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Ghosts from the past: Consequences of Adolescent Peer Experiences across social contexts and generations

Periodic Reporting for period 2 - CAPE (Ghosts from the past: Consequences of Adolescent Peer Experiences across social contexts and generations)

Reporting period: 2019-08-01 to 2021-01-31

Multiple studies have described long-term negative consequences when adolescents’ peer relationships are dysfunctional but so far, this research has focused on psychological and behavioural development, neglecting findings from attachment and social learning theory and research that interpersonal experiences can be transmitted across social contexts and across generations. In detail, we know that adolescent peer experiences are central to romantic development through providing opportunities to meet dating partners and by enabling young people to develop the skills that are needed to navigate romantic relationships. However, studies thus far focused on a limited set of romantic relationship facets and rarely covered both adolescence and early adulthood. Neither have other adult relationships – such as friendships – been studied systematically, although it is highly likely that adolescent peer experiences are important precursors of adult friendships. Moreover, traits, behaviours, and relationship experiences are partially passed on from one generation to the next. It may well be that young people’s peer experiences also have their origins in the developmental histories of their parents. This assumption challenges our current understanding of social development and necessitates that the study of antecedents of specific peer experiences needs to go much further back in time and should zoom in on the pathways that carry this transmission. If intergenerational continuity in specific peer experiences is detected, we next need to elucidate whether environmental or genetic mechanisms drive this transmission.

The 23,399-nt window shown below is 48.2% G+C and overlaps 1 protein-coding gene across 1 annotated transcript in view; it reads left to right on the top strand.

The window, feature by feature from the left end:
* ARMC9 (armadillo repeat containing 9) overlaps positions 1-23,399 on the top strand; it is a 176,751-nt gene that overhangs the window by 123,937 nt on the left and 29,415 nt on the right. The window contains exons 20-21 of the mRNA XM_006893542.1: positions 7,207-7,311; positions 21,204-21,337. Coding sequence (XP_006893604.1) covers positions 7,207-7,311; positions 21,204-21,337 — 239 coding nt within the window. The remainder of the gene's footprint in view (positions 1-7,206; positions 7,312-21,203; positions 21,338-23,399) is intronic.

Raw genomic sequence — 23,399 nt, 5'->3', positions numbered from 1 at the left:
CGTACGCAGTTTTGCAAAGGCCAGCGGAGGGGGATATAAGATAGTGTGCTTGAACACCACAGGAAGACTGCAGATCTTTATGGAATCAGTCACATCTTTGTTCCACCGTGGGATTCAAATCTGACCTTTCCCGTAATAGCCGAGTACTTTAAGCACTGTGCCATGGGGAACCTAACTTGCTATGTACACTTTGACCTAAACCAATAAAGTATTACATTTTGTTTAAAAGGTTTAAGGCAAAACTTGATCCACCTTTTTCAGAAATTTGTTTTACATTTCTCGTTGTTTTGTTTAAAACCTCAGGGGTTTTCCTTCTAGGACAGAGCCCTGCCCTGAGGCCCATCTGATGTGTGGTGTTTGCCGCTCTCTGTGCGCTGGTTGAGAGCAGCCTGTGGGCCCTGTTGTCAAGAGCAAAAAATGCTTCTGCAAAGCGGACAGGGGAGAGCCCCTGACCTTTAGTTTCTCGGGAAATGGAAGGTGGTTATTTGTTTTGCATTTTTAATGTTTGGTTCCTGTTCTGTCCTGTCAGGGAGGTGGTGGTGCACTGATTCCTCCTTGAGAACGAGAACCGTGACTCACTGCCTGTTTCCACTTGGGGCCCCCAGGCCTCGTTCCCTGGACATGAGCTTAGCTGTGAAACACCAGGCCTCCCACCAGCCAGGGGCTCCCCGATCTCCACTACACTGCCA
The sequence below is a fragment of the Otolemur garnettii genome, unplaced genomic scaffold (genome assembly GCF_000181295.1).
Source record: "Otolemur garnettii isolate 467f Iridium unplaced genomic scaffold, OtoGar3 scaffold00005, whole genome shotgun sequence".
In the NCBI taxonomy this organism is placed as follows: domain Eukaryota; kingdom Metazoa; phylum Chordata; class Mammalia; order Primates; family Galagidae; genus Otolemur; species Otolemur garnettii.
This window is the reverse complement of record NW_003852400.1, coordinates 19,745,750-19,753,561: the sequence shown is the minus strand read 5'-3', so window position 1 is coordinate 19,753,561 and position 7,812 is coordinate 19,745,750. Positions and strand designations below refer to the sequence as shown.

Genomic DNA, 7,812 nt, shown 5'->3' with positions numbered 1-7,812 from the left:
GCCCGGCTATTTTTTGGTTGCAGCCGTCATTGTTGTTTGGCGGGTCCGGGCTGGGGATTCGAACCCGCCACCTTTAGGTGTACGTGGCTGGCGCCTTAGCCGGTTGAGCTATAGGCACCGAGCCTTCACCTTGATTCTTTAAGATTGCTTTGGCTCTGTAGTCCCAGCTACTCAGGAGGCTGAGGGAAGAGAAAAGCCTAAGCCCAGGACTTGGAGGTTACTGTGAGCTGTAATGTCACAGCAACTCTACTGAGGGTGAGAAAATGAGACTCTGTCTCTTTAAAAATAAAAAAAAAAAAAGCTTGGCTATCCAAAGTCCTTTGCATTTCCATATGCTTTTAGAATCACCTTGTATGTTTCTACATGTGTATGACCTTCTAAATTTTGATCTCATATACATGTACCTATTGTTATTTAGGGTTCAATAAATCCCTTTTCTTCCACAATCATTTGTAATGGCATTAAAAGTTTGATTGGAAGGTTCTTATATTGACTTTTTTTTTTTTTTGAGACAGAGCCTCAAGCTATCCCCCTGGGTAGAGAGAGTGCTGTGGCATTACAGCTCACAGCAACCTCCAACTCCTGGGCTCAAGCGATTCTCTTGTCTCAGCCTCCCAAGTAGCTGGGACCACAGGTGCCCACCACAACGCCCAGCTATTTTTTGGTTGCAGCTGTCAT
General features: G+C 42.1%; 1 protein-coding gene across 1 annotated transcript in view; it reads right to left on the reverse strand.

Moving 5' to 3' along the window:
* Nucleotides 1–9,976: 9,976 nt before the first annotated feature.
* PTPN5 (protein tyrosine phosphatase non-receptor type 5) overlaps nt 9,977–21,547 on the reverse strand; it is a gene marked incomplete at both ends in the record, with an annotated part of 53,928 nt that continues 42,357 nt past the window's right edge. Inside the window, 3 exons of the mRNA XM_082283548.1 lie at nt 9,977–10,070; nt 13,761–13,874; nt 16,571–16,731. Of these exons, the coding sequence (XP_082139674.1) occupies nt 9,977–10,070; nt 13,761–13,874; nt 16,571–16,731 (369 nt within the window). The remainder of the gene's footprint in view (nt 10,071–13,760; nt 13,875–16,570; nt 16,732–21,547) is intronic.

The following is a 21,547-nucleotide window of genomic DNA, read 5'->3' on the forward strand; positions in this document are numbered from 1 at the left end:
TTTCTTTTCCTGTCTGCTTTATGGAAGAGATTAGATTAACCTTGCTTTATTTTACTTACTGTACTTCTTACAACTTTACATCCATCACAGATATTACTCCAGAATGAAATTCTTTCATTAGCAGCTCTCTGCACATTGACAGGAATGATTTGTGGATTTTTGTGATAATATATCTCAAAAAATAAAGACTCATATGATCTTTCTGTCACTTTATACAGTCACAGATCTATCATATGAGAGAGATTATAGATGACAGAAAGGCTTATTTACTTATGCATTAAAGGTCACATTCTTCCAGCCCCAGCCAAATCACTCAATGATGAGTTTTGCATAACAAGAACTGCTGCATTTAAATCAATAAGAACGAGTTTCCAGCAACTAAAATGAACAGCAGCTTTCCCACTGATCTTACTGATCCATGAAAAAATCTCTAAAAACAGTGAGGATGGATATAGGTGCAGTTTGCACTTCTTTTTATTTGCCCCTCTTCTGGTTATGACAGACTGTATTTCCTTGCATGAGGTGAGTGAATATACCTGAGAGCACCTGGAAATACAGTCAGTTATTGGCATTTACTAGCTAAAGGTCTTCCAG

The overall objective of CAPE is to apply theoretical assumptions and empirical findings from other fields to the study of peer relationships and their consequences across contexts and generations. Consequences of adolescent peer experiences across contexts need to be studied systematically to understand whether, how, and why peer experiences exert such a long-term influence on psychological health and wellbeing. Studying the consequences of adolescent peer experiences across generations involves multiple disciplines and is challenging yet at the forefront of developmental research and might be a gamechanger to our understanding of social development.